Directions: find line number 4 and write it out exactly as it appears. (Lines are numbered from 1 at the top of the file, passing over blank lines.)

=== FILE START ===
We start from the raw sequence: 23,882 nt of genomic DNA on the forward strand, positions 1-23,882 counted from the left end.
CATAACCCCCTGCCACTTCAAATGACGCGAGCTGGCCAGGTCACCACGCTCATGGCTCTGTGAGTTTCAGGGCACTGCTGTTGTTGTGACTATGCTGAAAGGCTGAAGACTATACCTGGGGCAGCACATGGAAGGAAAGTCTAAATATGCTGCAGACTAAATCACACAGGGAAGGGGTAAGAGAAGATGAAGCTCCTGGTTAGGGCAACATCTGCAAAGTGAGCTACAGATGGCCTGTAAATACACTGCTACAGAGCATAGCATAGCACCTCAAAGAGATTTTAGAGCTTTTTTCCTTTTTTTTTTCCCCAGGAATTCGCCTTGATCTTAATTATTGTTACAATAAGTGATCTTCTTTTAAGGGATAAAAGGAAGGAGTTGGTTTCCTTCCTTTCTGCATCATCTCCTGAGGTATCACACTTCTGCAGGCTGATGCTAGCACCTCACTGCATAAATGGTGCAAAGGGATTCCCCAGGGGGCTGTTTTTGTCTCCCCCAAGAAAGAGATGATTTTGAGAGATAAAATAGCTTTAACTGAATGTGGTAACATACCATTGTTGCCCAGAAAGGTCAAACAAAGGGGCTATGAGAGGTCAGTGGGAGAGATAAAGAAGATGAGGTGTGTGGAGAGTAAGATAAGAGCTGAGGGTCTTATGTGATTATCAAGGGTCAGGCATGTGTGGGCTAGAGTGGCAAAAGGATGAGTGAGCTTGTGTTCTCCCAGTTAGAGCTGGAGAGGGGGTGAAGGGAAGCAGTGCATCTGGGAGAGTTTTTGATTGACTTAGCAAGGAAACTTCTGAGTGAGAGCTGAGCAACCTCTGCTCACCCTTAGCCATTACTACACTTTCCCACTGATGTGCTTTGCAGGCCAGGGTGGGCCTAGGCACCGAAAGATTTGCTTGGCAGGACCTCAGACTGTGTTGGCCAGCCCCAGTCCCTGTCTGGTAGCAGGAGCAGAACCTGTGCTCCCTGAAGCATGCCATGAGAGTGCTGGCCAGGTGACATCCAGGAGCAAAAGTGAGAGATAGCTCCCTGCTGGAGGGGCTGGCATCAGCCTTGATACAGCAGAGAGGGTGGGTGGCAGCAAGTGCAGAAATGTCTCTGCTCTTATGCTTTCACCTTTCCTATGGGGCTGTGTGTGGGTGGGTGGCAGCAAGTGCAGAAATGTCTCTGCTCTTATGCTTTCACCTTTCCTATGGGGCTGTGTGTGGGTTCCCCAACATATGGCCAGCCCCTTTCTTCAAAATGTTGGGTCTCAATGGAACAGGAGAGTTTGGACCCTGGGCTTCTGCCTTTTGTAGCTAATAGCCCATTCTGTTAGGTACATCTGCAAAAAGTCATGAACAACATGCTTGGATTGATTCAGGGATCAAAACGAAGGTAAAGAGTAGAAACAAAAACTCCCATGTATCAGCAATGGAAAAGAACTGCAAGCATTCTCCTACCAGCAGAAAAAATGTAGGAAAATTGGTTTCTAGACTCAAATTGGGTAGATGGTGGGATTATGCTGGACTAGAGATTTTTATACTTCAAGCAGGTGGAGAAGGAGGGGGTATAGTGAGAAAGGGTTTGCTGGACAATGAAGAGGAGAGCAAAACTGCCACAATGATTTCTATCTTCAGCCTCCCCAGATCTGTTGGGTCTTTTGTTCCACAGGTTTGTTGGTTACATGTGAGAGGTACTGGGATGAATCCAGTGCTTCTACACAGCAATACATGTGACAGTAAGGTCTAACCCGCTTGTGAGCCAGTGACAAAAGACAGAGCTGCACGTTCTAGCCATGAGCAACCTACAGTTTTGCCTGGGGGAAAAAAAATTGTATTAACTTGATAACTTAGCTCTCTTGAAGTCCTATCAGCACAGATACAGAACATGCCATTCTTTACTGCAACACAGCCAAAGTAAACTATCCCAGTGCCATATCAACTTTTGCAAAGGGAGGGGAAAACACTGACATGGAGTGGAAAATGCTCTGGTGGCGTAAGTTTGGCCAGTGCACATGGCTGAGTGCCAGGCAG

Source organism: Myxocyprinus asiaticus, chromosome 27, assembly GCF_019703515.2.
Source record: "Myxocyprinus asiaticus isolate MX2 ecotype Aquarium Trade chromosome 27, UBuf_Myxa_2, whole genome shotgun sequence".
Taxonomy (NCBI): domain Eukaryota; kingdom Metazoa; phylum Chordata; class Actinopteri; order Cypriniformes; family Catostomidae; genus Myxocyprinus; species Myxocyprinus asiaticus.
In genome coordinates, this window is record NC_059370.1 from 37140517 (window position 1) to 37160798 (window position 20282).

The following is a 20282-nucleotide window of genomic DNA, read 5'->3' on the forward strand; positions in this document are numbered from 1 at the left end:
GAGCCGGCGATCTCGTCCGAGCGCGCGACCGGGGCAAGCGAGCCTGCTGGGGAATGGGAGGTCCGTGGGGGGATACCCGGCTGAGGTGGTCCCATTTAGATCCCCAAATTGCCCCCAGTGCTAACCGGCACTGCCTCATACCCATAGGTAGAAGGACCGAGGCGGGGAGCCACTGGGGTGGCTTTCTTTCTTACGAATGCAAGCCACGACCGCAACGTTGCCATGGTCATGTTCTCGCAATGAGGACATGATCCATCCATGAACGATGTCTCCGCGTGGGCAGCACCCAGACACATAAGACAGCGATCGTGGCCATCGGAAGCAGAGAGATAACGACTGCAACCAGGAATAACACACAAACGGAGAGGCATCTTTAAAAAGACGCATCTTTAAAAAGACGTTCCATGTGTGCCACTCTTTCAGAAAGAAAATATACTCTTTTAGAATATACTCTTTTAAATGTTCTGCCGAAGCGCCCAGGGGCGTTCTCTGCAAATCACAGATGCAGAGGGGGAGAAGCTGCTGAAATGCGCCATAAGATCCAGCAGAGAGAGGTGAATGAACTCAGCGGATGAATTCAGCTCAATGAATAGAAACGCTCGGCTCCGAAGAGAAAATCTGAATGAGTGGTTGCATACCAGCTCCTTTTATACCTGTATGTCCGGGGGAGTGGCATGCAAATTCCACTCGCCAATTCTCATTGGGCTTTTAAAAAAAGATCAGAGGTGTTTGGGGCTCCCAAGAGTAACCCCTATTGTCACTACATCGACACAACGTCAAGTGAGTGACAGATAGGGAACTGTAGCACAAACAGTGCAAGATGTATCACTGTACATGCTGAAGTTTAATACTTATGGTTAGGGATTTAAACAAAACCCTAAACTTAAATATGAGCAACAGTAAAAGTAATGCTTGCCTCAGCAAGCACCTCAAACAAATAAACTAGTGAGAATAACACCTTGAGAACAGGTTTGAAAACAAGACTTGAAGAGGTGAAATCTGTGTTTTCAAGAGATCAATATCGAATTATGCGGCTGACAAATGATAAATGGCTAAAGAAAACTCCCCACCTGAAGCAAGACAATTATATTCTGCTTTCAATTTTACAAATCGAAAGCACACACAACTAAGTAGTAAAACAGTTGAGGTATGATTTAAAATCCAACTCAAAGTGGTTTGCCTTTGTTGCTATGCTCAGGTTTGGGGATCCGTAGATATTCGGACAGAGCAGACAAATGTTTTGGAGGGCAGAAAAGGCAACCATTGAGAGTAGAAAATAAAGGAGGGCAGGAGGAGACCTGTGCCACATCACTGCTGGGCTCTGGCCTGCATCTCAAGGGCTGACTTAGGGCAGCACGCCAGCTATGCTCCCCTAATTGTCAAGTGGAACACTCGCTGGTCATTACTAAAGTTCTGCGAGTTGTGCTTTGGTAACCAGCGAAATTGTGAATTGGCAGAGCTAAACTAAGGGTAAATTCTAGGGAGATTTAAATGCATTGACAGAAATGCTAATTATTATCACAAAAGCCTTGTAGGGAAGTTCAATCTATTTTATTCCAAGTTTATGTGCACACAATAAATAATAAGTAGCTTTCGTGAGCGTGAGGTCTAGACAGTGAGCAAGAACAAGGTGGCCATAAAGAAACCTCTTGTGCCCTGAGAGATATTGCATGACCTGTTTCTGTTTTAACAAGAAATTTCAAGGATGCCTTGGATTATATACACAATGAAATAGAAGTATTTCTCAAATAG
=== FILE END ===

Source record: "Myxocyprinus asiaticus isolate MX2 ecotype Aquarium Trade chromosome 27, UBuf_Myxa_2, whole genome shotgun sequence".